China “very likely” to stage new Club World Cup, says Alibaba exec
The president of soccer’s global governing body spoke to Ma in an hour-long meeting in Moscow during the 2018 Fifa World Cup, Zhang Dazhong, chief executive of the Alibaba sports division told Chinese news outlet Xinhua.
Zhang was present at the meeting and said that “it was a very exciting dialogue between Chinese entrepreneurs and the president of world football's governing body.”
He added: “I believe that the Fifa Club World Cup is not far from China. It is very likely that the 2019 and 2020 tournaments will both go to China, although we still need to go through some procedures. Fifa supports China to host the Club World Cup and Fifa is also looking to expand the Club World Cup, which will be a great chance for China.”
Alibaba’s E-Auto offshoot signed a partnership agreement with Fifa three years ago, while Alibaba Cloud became the presenting partner of the Fifa Club World Cup in a five-year deal signed in 2017.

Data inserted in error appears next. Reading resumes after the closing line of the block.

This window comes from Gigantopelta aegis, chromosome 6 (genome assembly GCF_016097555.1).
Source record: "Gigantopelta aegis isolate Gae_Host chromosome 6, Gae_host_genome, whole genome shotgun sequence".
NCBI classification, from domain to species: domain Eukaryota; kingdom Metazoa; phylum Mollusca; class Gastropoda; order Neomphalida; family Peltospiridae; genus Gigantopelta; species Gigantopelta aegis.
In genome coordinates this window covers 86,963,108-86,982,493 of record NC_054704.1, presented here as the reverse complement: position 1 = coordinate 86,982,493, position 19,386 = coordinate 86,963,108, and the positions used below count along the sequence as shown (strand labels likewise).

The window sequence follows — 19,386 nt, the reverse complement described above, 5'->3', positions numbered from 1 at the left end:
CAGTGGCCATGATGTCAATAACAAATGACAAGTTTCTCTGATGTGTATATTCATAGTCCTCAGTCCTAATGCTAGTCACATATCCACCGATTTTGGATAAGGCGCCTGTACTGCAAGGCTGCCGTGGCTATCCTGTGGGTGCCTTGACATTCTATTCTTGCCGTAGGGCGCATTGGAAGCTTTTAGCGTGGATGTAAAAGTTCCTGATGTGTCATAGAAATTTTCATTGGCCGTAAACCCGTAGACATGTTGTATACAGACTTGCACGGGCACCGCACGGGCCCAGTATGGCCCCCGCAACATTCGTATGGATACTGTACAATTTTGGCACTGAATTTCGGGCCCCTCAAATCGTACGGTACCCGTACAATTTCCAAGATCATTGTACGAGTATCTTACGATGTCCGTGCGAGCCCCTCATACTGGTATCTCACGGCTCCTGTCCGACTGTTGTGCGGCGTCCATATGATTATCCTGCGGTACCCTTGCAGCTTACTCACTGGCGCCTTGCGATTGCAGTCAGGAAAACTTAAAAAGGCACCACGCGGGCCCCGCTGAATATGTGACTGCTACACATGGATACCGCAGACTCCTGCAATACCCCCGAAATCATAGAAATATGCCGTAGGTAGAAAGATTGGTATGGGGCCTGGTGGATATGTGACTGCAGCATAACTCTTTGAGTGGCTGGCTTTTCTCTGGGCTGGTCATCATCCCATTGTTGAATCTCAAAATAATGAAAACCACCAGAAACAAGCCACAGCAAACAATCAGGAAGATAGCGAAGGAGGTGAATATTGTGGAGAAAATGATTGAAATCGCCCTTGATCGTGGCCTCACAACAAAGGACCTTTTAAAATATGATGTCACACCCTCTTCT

The future of the tournament remains uncertain, with Fifa said to be debating the launch of an expanded 24-team Club World Cup, which would be held every four years, starting in June 2021, as well as a Global Nations League that would conclude in an eight-team tournament held every two years.
Funding for the new Club World Cup is being put up by a consortium of investors led by Japan’s SoftBank and backed by the likes of Saudi Arabia and the United Arab Emirates. In April, reports emerged that the investors had offered guaranteed revenues of US$25 billion in return for the rights to operate the Club World Cup and a new Global Nations League.
Infantino had been seeking approval for the plans before this year’s World Cup, which concluded in Russia on Sunday, but was forced to delay a vote in May with the decision reportedly due to resistance from European governing body Uefa.
Uefa is unhappy with the proposal, its chief concern being that Fifa’s new Club World Cup could have a detrimental impact on its hugely lucrative Champions League. Some domestic competitions, including the English Premier League, are also said to be firmly opposed to the idea.
The United Arab Emirates (UAE) hosted the 2017 Club World Cup and the tournament is set to return there later this year.
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